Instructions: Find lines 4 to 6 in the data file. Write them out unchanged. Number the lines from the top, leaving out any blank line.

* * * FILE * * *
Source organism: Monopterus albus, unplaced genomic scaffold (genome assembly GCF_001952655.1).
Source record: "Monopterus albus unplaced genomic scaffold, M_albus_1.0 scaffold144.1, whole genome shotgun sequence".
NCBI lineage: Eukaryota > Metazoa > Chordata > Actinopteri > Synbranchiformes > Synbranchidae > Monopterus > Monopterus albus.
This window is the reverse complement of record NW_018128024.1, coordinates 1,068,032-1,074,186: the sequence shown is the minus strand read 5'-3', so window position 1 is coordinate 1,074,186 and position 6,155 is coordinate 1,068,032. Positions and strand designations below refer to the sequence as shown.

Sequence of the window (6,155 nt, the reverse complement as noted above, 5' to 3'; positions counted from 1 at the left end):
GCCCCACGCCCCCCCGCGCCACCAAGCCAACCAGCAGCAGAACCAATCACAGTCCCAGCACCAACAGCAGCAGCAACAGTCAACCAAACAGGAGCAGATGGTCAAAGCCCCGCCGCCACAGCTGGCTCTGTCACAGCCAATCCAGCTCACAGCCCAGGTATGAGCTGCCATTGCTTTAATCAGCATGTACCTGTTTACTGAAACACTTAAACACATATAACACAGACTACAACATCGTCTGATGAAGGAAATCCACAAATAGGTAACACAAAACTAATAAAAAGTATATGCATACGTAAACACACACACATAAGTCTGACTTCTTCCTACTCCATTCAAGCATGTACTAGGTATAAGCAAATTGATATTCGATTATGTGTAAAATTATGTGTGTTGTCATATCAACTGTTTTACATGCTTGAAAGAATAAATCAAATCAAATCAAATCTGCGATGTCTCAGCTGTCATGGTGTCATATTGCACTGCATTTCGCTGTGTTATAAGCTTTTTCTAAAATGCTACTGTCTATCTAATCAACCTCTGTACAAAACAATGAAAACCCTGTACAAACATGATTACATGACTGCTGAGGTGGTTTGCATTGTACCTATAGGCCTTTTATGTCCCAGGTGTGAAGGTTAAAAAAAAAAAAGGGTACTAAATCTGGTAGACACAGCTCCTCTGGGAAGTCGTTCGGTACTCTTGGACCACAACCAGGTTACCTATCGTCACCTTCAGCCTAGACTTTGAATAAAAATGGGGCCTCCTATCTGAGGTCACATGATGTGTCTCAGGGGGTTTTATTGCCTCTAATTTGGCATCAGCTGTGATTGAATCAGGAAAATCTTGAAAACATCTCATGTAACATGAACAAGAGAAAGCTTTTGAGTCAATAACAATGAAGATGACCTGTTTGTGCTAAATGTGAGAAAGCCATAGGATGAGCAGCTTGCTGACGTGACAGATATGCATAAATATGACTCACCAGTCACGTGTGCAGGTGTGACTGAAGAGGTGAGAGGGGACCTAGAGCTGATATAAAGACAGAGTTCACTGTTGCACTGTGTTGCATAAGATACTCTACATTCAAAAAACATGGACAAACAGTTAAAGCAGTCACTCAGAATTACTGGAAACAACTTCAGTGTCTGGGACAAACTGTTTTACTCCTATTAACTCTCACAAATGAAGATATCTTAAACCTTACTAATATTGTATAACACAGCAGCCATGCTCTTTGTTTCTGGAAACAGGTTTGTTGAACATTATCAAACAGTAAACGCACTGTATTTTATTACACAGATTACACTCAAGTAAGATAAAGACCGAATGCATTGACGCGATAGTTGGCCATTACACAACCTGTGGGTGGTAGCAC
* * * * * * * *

This window is the reverse complement of record NW_018128024.1, coordinates 1,068,032-1,074,186: the sequence shown is the minus strand read 5'-3', so window position 1 is coordinate 1,074,186 and position 6,155 is coordinate 1,068,032. Positions and strand designations below refer to the sequence as shown.

Sequence of the window (6,155 nt, the reverse complement as noted above, 5' to 3'; positions counted from 1 at the left end):
GCCCCACGCCCCCCCGCGCCACCAAGCCAACCAGCAGCAGAACCAATCACAGTCCCAGCACCAACAGCAGCAGCAACAGTCAACCAAACAGGAGCAGATGGTCAAAGCCCCGCCGCCACAGCTGGCTCTGTCACAGCCAATCCAGCTCACAGCCCAGGTATGAGCTGCCATTGCTTTAATCAGCATGTACCTGTTTACTGAAACACTTAAACACATATAACACAGACTACAACATCGTCTGATGAAGGAAATCCACAAATAGGTAACACAAAACTAATAAAAAGTATATGCATACGTAAACACACACACATAAGTCTGACTTCTTCCTACTCCATTCAAGCATGTACTAGGTATAAGCAAATTGATATTCGATTATGTGTAAAATTATGTGTGTTGTCATATCAACTGTTTTACATGCTTGAAAGAATAAATCAAATCAAATCAAATCTGCGATGTCTCAGCTGTCATGGTGTCATATTGCACTGCATTTCGCTGTGTTATAAGCTTTTTCTAAAATGCTACTGTCTATCTAATCAACCTCTGTACAAAACAATGAAAACCCTGTACAAACATGATTACATGACTGCTGAGGTGGTTTGCATTGTACCTATAGGCCTTTTATGTCCCAGGTGTGAAGGTTAAAAAAAAAAAAGGGTACTAAATCTGGTAGACACAGCTCCTCTGGGAAGTCGTTCGGTACTCTTGGACCACAACCAGGTTACCTATCGTCACCTTCAGCCTAGACTTTGAATAAAAATGGGGCCTCCTATCTGAGGTCACATGATGTGTCTCAGGGGGTTTTATTGCCTCTAATTTGGCATCAGCTGTGATTGAATCAGGAAAATCTTGAAAACATCTCATGTAACATGAACAAGAGAAAGCTTTTGAGTCAATAACAATGAAGATGACCTGTTTGTGCTAAATGTGAGAAAGCCATAGGATGAGCAGCTTGCTGACGTGACAGATATGCATAAATATGACTCACCAGTCACGTGTGCAGGTGTGACTGAAGAGGTGAGAGGGGACCTAGAGCTGATATAAAGACAGAGTTCACTGTTGCACTGTGTTGCATAAGATACTCTACATTCAAAAAACATGGACAAACAGTTAAAGCAGTCACTCAGAATTACTGGAAACAACTTCAGTGTCTGGGACAAACTGTTTTACTCCTATTAACTCTCACAAATGAAGATATCTTAAACCTTACTAATATTGTATAACACAGCAGCCATGCTCTTTGTTTCTGGAAACAGGTTTGTTGAACATTATCAAACAGTAAACGCACTGTATTTTATTACACAGATTACACTCAAGTAAGATAAAGACCGAATGCATTGACGCGATAGTTGGCCATTACACAACCTGTGGGTGGTAGCAC